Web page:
Welcome to the Masonic Cancer Center's Cancer Education Online Learning!

Brought to you by the Office of Community Engagement and Education. We invite you to use the resources to learn about cancer, awareness, prevention, and more through our videos, activities, resources, and guides. There's something for the whole family!

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Stay informed and find the resources you need during this unprecedented time.

The Masonic Cancer Center has compiled a list of resources for you to stay up to date on the latest COVID-19 information and provide ideas and opportunities for education at home during this time of social distancing.

COVID-19 Resources.pdf

Spotlight on: Colorectal Cancer

What is Colorectal Cancer?

In this video, Stanford’s top colon care specialists explain what you can do to prevent colon cancer, describe who is at greatest risk and talk about the new tests (including those that target the genetics of a colon tumor) and chemotherapies that have changed the long-term prognosis even for people with advanced colon cancer.

Learn more about Colorectal Cancer

From our partners at the American Indian Cancer Foundation

Stay Active While You Stay At Home!

Learn more from M Health Fairview.

Need some tunes while you stay active? Check out our Spotify playlist!

Sign up for Free Online Courses!

Ways to Wellness, an M Health Fairview entity, is offering seven weeks of THRIVE: Cancer Survivorship Class Series, a series of new content specifically designed for cancer survivors. Sign up or watch the recordings after each event.

The Earle E Bakken Center for Spirituality and Healing at the University of Minnesota is offering Stress Busters every Tuesday from 12 - 1 pm as well as additional online courses and resources. This is great for all ages and abilities.

Answer: A) Eat healthy foods like fruits and vegetables

Cancer 101

Watch the video to learn about cancer.


  1. What is one thing you learned in the video?

  2. To help prevent cancer should we:

    • A) Eat healthy foods like fruits and vegetables

    • B) Smoke cigarettes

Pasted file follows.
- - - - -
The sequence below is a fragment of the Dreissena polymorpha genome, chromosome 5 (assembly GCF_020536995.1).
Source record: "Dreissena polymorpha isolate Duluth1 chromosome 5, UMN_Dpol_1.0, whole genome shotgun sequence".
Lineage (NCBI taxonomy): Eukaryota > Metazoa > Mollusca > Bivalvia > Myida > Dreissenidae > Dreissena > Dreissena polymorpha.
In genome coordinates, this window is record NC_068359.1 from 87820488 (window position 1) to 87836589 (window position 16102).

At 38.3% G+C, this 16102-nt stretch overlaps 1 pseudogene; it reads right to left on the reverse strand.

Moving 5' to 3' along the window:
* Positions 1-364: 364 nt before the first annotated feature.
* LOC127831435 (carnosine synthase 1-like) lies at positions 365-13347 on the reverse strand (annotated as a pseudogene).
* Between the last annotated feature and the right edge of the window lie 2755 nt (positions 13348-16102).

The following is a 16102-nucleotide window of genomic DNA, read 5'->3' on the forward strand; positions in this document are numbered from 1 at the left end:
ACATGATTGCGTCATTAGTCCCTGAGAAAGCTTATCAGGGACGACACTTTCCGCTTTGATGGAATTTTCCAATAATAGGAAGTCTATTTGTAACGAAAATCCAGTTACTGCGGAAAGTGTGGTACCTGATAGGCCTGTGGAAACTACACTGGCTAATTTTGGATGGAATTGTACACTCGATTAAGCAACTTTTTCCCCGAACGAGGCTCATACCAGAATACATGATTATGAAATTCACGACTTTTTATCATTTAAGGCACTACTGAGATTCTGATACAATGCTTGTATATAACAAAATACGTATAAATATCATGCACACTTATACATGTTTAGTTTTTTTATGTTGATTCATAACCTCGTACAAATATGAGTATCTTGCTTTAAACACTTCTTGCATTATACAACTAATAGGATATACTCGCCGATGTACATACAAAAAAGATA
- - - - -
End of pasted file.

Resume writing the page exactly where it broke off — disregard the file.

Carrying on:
• C) Get a goldfish

Scavenger Hunt.pdf

Vaping: What Is It?


Also available in Spanish and Somali.

Click the video above to learn more.

What About Me?

Click the image to learn about your Unique Risks and how to know if screenings are right for you and your family.

Also available in Spanish, Hmong, and Somali.

Learn more about specific cancers and how to prevent them.

Click on each preview to learn more.

Learn a Little Bit About Cancer

We have released several videos providing a look into common cancers including screening information, symptoms, and prevention tips.

A Little Bit About: Cervical Cancer

A Little Bit About: Breast Cancer

Learn a Little Bit More

Check out additional information on various cancer topics from other reputable resources.

Cancer Screening Recommendations

Breast Cancer

Women ages 40 to 54 should have mammograms every year.

  • Women age 55 and older may continue to have annual mammograms or be screened every 2 years. Having a mammogram every 2 years may be appropriate for women at low risk of developing breast cancer.

Individual risk can be assessed and discussed with your health care providers.

  • Regular evaluation should continue as long as a woman is in good health and is expected to live 10 years or more.

  • Tell your doctor right away if there are any inconsistencies in how your breasts look like how they normally look and feel in your breasts.

  • All women should be familiar with the known benefits, limitations, and possible harm associated with breast cancer.

Talk to your healthcare provider about breast and cancer screening.

Cervical Cancer


  • Women should start cervical cancer testing at age 21.